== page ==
Does History Matter Only When it Matters Little? The Case of City-Indu try Location
AbstractWhen will an industry subject to agglomeration economies move from an old, high-cost site to a new, low-cost site? It is argued that history, in the form of sunk costs resulting from the operation of many firms at a site, creates a first-mover disadvantage that can prevent relocation. It is demonstrated that developers of industrial parks can partly overcome this inertia through discriminatory pricing of land over time, and empirical evidence is provided that they actually engage in such behavior. It is also shown that other aspects of developer land-sale strategy can be a source of information on the nature of interfirm externalities.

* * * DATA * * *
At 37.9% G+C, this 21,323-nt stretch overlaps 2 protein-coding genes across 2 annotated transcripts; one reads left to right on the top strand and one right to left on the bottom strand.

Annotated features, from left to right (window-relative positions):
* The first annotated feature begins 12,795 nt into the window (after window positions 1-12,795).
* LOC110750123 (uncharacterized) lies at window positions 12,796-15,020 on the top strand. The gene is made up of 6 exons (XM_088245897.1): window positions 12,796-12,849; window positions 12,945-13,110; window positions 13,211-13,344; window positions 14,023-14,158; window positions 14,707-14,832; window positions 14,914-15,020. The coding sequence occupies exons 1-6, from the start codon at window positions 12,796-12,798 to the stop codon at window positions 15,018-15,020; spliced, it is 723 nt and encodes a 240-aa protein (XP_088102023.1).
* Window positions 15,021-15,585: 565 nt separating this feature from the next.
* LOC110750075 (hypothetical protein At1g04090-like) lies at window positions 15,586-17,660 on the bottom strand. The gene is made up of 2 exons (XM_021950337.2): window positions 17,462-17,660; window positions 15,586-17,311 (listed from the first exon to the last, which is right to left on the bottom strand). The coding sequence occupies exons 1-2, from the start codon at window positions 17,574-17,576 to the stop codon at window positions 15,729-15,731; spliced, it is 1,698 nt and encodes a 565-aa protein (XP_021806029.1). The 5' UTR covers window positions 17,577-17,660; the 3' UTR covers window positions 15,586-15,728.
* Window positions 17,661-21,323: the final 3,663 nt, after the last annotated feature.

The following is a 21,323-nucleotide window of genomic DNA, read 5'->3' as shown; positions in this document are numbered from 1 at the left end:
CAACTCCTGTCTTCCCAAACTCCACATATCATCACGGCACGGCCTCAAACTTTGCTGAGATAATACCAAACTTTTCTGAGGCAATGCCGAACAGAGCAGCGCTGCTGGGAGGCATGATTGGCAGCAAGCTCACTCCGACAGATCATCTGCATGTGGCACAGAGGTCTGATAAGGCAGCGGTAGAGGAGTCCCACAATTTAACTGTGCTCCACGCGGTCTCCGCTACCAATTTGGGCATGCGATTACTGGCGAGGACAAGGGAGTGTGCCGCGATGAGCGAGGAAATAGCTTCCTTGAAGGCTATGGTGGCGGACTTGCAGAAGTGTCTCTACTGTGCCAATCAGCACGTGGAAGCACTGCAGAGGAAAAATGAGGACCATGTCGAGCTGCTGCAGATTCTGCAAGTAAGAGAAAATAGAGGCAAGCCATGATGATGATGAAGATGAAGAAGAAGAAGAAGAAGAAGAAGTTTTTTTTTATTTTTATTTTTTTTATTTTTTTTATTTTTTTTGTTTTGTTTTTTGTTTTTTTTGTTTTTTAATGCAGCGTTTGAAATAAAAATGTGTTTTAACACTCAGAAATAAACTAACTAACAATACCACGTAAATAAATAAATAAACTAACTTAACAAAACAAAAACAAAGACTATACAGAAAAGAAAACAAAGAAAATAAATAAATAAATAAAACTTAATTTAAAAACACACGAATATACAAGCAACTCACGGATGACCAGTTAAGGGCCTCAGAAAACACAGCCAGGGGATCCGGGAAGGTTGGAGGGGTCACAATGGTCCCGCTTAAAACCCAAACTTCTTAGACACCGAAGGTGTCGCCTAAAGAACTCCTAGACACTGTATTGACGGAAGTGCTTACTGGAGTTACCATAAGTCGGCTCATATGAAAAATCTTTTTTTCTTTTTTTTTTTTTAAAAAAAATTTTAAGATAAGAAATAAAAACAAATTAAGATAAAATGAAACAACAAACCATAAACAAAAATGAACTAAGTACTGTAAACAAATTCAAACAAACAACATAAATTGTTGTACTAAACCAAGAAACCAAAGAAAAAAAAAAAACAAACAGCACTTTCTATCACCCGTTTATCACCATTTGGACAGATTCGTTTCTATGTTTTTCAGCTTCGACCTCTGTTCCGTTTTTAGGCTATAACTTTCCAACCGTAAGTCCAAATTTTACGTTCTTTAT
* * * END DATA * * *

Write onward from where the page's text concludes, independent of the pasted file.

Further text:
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Bibliographic InfoPaper provided by National Bureau of Economic Research, Inc in its series NBER Working Papers with number 4312.
Date of creation: Apr 1993
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Publication status: published as The Quarterly Journal of Economics, vol. cviii, issue 3, August 1993, (MIT Press, Cambridge), p. 843-867
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- Rauch, James E, 1993. "Does History Matter Only When It Matters Little? The Case of City-Industry Location," The Quarterly Journal of Economics, MIT Press, vol. 108(3), pages 843-67, August.
- O41 - Economic Development, Technological Change, and Growth - - Economic Growth and Aggregate Productivity - - - One, Two, and Multisector Growth Models
- R11 - Urban, Rural, Regional, Real Estate, and Transportation Economics - - General Regional Economics - - - Regional Economic Activity: Growth, Development, Environmental Issues, and Changes
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